Chip Carlson's fund has been a safe haven for shareholders during the financial crisis.
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Headquartered between Wall Street and Washington--in a genteel suburban office park in Lutherville, Md.--Greenspring Fund
On Nov. 21, the day after U.S. automakers were sent home from D.C. with hats still in hand--and the S&P 500 plunged to its lowest close since 1997--manager Chip Carlson and first lieutenant Michael Fusting were in good cheer. In an interview from the small conference room in the company's modest suite, Carlson enthused, "The adrenaline is pumping! This market is certainly challenging, but every day, we are improving the portfolio." As hedge funds meeting margin calls fueled selling frenzies, Carlson and Fusting were snapping up short-term corporate bonds and convertibles at double-digit yields.
Immune to the Bailout
This may sound too good to be true to today's twice-shy investors, but Carlson brings clarity and confidence to the moves. "It's hard to envision how this is not a successful strategy--as we've been pursuing it," Carlson says. "We do balance-sheet analysis for significant cash reserves, and much of the portfolio is in bonds of companies that could write a check to cover their total debt now if they wanted to. Whether the Washington bailout succeeds isn't going to affect these investments."
Fusting adds, "With a bond that's due in a year, you don't have to have as much insight into the future as you do with one due in 10. And at least 90% of the bonds in the portfolio are the next bond or two to mature in the company's capital structure. If the company has bank financing, it is due after the bond."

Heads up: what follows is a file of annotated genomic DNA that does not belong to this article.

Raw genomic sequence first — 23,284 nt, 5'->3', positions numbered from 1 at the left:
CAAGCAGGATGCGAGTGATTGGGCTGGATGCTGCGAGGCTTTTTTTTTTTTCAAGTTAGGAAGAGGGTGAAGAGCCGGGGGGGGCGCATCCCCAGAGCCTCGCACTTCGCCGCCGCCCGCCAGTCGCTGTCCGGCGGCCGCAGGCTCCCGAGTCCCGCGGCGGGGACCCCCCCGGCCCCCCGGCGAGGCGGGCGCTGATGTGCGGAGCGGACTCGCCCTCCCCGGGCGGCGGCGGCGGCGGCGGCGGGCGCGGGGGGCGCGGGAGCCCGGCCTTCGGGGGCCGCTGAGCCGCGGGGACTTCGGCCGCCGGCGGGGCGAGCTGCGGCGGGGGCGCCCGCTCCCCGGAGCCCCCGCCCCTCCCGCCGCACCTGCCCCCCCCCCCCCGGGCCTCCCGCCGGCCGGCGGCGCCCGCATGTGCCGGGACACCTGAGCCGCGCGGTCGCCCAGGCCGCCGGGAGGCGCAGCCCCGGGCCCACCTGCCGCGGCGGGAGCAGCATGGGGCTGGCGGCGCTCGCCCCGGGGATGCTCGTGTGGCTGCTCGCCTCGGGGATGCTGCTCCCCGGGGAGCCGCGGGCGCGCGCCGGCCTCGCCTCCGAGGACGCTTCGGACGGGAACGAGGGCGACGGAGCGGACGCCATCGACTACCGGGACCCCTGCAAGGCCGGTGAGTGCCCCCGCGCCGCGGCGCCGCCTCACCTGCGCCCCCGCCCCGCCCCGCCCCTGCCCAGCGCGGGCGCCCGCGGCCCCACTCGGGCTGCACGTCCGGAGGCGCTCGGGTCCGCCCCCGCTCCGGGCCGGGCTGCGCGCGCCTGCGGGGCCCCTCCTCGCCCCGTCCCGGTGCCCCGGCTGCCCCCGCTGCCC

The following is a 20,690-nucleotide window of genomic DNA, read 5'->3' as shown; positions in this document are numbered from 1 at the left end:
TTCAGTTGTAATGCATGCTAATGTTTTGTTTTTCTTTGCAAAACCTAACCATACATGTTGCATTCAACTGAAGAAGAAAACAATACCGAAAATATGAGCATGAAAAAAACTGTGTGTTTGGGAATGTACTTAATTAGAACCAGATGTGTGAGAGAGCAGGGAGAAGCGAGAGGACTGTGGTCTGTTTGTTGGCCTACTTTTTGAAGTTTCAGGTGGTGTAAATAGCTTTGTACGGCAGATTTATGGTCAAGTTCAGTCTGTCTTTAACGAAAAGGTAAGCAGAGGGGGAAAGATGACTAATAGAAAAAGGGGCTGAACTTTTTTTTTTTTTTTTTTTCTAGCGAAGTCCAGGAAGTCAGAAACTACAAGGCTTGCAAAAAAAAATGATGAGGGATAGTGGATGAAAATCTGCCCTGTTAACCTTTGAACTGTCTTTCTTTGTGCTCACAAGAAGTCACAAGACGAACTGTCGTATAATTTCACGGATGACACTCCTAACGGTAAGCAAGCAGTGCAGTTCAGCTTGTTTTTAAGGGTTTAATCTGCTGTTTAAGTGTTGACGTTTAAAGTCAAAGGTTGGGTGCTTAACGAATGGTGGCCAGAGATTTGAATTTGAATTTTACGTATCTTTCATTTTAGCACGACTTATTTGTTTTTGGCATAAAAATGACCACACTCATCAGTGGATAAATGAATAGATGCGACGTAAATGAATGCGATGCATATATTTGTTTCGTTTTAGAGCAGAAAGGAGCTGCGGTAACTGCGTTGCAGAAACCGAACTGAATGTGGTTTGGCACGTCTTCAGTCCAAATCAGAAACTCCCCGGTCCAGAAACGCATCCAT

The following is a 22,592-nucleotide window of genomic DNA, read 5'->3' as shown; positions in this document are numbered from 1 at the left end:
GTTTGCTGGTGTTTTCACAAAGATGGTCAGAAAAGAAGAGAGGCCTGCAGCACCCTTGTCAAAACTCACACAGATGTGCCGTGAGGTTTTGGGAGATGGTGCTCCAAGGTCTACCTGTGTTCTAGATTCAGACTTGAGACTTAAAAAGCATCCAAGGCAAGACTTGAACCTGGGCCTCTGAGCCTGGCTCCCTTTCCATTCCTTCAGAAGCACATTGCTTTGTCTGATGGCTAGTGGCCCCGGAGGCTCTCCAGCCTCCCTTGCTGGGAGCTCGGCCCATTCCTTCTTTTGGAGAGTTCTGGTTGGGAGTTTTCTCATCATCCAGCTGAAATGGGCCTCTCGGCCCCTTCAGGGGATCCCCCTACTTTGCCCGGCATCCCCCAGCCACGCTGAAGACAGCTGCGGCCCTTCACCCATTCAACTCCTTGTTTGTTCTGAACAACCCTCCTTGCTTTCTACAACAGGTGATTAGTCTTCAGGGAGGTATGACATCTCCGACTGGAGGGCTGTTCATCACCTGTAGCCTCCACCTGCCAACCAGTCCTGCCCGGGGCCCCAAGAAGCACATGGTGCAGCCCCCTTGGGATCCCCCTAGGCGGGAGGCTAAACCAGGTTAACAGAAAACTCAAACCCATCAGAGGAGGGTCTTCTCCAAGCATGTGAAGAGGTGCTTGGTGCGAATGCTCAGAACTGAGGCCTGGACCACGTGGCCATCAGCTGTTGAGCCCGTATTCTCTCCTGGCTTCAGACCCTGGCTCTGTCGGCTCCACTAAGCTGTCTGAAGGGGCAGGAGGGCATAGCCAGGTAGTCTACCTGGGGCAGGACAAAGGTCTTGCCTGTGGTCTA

In other words, these companies can pay back the debt Greenspring holds whether or not they have access to increasingly scarce credit.
Advisor Drew Tignanelli, president of Hunt Valley, Md.-based Financial Consulate, who has invested with Greenspring for a decade, agrees. "Their strategy is the right way to go. These are corporations with clean balance sheets, companies that can pay their debt even in dire times. You can get 10% to 17% yields as other institutions liquidate, and Greenspring has a tremendous opportunity: It is small enough that it can take advantage of a $10 million bond."
Size isn't the $277 million fund's only advantage. Carlson and Fusting are grateful that they have had money to spend. Even as some funds have had to sell across the board to meet redemptions, Greenspring's loyal advisors and shareholders have contributed net infl ows.